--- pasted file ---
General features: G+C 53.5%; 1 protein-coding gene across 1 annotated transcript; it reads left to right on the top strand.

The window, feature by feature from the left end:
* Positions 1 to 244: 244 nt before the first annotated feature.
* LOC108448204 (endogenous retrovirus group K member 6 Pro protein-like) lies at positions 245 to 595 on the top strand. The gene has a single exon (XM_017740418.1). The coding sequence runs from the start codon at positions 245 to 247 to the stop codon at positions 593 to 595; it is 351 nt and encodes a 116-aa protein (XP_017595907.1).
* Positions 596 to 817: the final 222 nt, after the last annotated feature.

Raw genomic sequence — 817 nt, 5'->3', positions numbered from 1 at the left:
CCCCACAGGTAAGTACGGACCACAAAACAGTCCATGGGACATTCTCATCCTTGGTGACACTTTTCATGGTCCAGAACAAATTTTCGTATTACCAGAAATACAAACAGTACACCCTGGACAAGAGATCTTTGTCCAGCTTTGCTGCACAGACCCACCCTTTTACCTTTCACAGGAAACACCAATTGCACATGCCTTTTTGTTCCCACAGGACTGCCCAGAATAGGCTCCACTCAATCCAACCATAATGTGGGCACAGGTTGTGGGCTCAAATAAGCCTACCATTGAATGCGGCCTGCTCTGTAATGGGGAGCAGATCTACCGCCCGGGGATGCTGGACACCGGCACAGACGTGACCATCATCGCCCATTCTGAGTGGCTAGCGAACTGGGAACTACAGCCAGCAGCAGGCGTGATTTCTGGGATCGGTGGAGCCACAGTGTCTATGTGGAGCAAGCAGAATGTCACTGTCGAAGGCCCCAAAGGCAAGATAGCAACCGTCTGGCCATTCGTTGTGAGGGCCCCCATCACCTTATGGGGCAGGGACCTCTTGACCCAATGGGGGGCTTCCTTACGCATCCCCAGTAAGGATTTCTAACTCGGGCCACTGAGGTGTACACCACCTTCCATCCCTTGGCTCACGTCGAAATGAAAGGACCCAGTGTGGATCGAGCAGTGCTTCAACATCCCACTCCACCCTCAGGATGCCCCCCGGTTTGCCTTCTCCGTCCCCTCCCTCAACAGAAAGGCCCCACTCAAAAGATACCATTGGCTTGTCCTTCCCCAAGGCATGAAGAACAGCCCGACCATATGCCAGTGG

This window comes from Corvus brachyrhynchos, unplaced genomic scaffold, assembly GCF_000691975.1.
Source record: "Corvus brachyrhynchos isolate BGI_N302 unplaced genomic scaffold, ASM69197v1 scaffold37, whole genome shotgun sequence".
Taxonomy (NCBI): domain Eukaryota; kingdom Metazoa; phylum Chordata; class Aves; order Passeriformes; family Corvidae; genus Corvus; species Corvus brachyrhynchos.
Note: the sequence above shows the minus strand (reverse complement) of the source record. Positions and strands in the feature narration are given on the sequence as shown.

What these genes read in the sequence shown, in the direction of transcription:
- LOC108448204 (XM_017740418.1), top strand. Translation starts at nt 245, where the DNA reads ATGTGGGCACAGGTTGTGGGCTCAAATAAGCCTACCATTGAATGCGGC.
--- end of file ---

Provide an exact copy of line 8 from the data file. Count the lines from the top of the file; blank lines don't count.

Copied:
This window comes from Corvus brachyrhynchos, unplaced genomic scaffold, assembly GCF_000691975.1.